• Emma,(jane Austen) Miss Bates Character Analysis - 594 words
    In the novel Emma, the author, Jane Austen, uses many different techniques to characterize Miss Bates as a woman with no intellect, but a very kind heart. Miss Bates in a humorous character who is loved and loving. Austen's diction is one such technique used to characterize Miss Bates. Miss Bates is a "contented" old woman with certain "cheerfulness" to her nature. Miss Bates always has good intentions and is always a happy, joyful woman. Her good will towards others makes her such a popular woman even though she has no husband and no physical beauty. Miss Bates had a splendid "simplicity" about her, and everyone in the town of Highbury enjoyed her "grateful" spirit. Miss Bates appreciates t ...
  • Most Important Of Henry Viiis Children - 428 words
    Queen Elizabeth IIn the 15th century, Elizabeth Tudor was born. Child of Henry Tudor and Anne Boleyn she was mistreated, uncared for, and forgotten about by Henry. Though she was the last of the three children to take the throne, she was the most successful. The first heir to take the throne was Edward I. He succeeded in 1547. Edward's rule was primarily unsuccessful, he did accomplish some things in the spiritual realm. First he published the English prayer book. The English Prayer book was the first 'Protestant' religious document published in England. He also abolished many Catholic rituals in the church. Edward died at age 17 from complications of his heart. The 2nd ruler that descended ...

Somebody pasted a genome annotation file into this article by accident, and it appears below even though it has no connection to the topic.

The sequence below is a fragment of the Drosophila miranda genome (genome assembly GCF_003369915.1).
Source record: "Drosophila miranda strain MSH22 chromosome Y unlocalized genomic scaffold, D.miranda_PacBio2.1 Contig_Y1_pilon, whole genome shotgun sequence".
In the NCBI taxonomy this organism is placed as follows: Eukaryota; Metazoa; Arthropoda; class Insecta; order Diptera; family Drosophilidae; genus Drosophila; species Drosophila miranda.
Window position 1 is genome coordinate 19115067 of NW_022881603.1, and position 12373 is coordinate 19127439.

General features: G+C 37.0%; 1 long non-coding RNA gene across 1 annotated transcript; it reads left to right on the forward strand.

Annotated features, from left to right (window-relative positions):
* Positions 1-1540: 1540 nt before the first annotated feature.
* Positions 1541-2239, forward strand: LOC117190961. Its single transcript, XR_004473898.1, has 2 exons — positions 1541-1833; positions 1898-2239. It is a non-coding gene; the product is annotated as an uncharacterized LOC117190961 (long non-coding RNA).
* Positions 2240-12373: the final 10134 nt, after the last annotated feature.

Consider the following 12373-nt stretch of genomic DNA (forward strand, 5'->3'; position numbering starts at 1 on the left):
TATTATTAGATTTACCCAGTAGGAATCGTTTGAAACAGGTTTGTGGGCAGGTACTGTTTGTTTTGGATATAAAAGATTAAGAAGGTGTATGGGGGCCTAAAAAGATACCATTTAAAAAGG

• Capital Punishment - 1,114 words
    Capital PunishmentCapital Punishment is the ultimate denial of human rights. There are strong indications that rather than deterring violence, it increases people's tolerance of and tendency toward violence. Though capital punishment does not deter capital crimes it does constitute a uniquely cruel and degrading punishment. It's imposition forever deprives a potentially innocent individual the benefits of new evidence or a new law that might warrant the reversal of a conviction or the setting aside of a death sentence. In addition, the cost of executing a person in the U.S. is far higher than the cost of imprisoning him or her for life. States wishing to condemn cruel and inhuman acts of kil ...
  • Winston Churchill - 1,296 words
    ... ather strength for the morning. For the morning will come. Brightly will itshine on the brave and true, kindly upon all who suffer for the cause, glorious upon the tombs ofheroes. Thus will shine the dawn. Vive la France! Long live also the forward march of the commonpeople in all the lands towards their just and true inheritance, and towards the broader and fuller age.'A key element in his speeches was his abiding faith in the United States and his conviction that, while Britain could not be defeated in her Island, only the combined strength of Britain and her Empire, together with the United States, could defeat Hitler and bring about the liberation of Europe.I recall my father, Randol ...